From Endurance to Dressage
An old friend recently turned me on to a new app, Equilab. It is free to download and use, or you can upgrade to Equilab Premium for a monthly or annual fee. Equilab is available at both the Apple and Google Play stores.
Up until very recently, I used Under Armour's Map My Run app which is very similar to Equilab but designed for running or cycling. It does a lot of the same things as the Equilab app, but Equilab has a ton of advantages. After inputting your own profile information, you can also enter data for each horse. And from there, the advantages of Equilab become very apparent.
What does it do?
The app has a number of useful features. Like the Map My Run app, it tracks your speed and distance, but Equilab does a lot more. When you start tracking your ride, you can select which horse you are riding and label the type of ride you are doing - there are 16 to choose from. The app tracks speed, tempo, transitions, stride, and elevation. It breaks down how long you spent at each gait and even allows you to rate your and your horse's performance.
The app's Home page has a "Feed" and a "Challenges" tab. From the Feed, I can scroll through to see all of my recent rides and the rides of my friends - so far just one. I can click each ride, mine or any friends', and see oodles of data along with a map of the ride. The app breaks down how long and how fast you rode at each gait.
It's obviously more fun to look at the map from a trail ride, but seeing my transitions in the arena is also very interesting.
On the "Challenges" tab, you can set up specific distance challenges for each month. I chose 50 miles for April, not that distances are what I train for anymore, but if I were still endurance racing, this would be very helpful. Another feature that the app has that might appeal to others is the ability to connect with friends. There seems to be a lot of things the app can do for you when you connect with friends. So far, I haven't explored that part of the app very much as I only have one "friend," so if you're already on, send me an invite.
How much data is there, and how accurate is it?
I think even the nerdiest of riders will like the rabbit hole you can go down once you open the app's Detailed Stats Analysis. There is a graph for speed, tempo, transition, stride, and elevation. After using the app for a week, I think it is pretty accurate although I did have some problems with the results from our trail ride. When we cantered on that ride, the app showed a cantering distance of 0.6 mile, which I know is pretty accurate, but the maximum speed didn't ring true. We weren't cantering. I was in two point, with a fistful of mane in my hand praying that no one spooked. It was a hand gallop.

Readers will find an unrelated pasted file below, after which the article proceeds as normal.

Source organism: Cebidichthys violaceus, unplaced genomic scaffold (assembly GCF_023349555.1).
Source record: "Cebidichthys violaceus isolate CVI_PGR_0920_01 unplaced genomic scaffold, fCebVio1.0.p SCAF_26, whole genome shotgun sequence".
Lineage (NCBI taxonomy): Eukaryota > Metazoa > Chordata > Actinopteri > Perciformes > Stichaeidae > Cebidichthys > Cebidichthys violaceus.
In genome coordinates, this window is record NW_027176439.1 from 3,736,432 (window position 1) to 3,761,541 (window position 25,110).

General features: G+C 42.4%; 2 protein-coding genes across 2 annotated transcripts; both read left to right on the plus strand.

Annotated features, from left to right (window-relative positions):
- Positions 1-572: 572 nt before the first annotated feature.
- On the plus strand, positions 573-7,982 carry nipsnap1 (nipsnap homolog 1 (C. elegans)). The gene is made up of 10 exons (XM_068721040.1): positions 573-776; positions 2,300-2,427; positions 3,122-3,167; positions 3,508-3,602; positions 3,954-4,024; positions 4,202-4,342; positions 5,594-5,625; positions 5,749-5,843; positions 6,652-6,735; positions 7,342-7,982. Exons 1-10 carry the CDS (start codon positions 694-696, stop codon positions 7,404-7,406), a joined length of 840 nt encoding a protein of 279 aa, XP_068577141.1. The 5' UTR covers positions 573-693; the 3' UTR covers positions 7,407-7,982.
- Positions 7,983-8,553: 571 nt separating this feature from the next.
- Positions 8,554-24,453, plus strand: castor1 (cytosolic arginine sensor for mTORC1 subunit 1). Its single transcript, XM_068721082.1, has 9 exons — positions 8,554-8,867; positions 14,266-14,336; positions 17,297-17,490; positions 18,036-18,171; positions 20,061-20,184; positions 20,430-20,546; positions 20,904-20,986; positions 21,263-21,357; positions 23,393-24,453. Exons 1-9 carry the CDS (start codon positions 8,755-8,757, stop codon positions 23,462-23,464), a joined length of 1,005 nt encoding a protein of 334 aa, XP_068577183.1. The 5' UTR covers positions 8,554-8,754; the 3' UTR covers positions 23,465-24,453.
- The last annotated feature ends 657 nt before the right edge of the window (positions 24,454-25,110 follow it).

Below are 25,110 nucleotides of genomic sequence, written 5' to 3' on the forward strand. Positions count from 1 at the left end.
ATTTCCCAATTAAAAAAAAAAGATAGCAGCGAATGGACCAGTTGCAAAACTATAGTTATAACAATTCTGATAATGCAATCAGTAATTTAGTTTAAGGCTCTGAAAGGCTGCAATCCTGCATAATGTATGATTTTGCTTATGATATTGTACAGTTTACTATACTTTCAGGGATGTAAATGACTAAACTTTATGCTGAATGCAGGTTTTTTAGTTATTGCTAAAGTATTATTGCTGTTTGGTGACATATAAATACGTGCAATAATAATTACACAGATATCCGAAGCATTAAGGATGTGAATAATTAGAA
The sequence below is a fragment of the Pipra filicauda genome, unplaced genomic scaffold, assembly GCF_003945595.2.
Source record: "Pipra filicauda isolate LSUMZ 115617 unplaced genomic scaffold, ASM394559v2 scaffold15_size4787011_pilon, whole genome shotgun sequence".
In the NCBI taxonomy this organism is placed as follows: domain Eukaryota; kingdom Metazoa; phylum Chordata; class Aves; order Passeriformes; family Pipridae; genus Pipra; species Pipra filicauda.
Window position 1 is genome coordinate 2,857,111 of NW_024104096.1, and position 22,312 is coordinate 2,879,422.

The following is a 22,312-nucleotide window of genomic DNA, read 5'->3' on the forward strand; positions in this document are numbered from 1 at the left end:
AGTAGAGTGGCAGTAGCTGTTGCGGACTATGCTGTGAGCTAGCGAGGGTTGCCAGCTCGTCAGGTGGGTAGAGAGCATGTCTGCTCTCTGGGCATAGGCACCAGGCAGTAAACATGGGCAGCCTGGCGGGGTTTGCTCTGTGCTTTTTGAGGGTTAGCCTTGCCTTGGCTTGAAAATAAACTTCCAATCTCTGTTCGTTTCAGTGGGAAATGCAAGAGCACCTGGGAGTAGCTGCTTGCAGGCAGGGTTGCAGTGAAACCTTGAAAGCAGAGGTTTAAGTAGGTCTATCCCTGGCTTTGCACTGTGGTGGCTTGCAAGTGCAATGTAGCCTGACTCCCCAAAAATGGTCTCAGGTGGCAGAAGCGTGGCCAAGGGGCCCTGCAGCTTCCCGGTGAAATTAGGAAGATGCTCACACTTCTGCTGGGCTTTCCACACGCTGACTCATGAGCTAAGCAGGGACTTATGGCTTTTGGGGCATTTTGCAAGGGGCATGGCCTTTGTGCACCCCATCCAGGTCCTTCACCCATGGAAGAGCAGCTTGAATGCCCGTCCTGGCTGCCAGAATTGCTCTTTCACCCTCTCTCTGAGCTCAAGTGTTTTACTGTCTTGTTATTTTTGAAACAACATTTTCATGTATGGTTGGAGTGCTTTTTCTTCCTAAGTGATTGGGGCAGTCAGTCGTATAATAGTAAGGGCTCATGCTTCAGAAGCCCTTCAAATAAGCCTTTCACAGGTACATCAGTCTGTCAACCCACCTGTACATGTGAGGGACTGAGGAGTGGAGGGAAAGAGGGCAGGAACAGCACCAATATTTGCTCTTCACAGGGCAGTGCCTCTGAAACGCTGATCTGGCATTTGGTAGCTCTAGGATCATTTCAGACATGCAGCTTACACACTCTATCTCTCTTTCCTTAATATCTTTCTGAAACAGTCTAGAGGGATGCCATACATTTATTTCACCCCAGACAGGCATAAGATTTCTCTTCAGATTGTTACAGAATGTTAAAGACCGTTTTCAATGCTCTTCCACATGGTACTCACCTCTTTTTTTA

The app showed our maximum speed at just over 10 miles per hour. I can run a 10-minute mile which is 6 miles per hour. Brooke, a triathlete who rode Speedy, is much faster than I am. On the last ride that I did with my friend Marci - a ride that was close to her endurance pace, Map My Run showed our max pace was 3:25 which is close to 18 miles an hour. For that 0.6 mile of trail, Brooke and I were moving MUCH faster than Marci and I had.
The app also had trouble finding us for the first 36 minutes of the ride. The second time I used the app, I didn't have a gap in coverage, and interestingly, our very easy canter clocked in at nearly 8 miles per hour which felt very accurate. I was collecting and sitting that canter. There is no way there was only a 2 mile per hour difference between Izzy's collected canter and his balls to the wall gallop.
With only having used the app for a week, I am not worried about lapses in coverage and don't consider that a negative. As we all know, user error accounts for most technological glitches. The first downside to the app, and it is certainly not unique to this app, is that you need at least a certain amount of cellular coverage as it uses GPS to track you. If you have poor cell phone coverage where you ride, you might be out of luck. The only other downside I can see to using the app is that you need to ride with your phone in your pocket which I don't regularly do. I did read that the app can track you with a compatible Apple Watch which would be much easier except I don't own an Apple Watch.
Right now, Equilab is free for the basic edition and $99 for Equilab Premium which offers a few other features. I am not one to buy apps. I think I paid $0.99 for an app one time, so free is my speed. After using the Equilab app a few times, I decided it would be worth purchasing it. Since it's free, it's definitely worth trying out.
Final thoughts: get the app, you won't be disappointed.
About the Writer and Rider
I am a lifelong rider.
I began endurance riding in 1996 where I ultimately completed five, one-day 100 mile races, the 200-mile Death Valley Encounter, and numerous other 50, 65, and 75 mile races. I began showing dressage in 2010.
Welcome to my dressage journey.
About Speedy G
Speedy went from endurance horse to dressage horse. After helping me earn a USDF Bronze medal in the summer of 2020, he is now semi-retired. Speedy is a 2004, 15'1 hand, purebred Arabian gelding. His Arabian Horse Registry name is G Ima Starr FA.
Izzy was started as a four-year old and then spent the next 18 months in pasture growing up. I bought him as a six-year old, and together, we are showing at the lower levels. He is a 2008, 16'3 hand warmblood gelding. His Rheinland Pfalz-saar International (RPSI) name is Imperioso.
National Rider Awards
State Rider Awards
State Horse Awards
CDS Sapphire Rider Award
Third Level: 63.514%
Third Level: 62.105%
2023 Show Season
(r) Ride-a-Test Clinic
2023 Show Schedule
2023 Completed …
2023 Qualifying Scores
Regional Adult Amateur Competition (RAAC)
Qualifying Training Level
3 Scores/2 Judges/60%: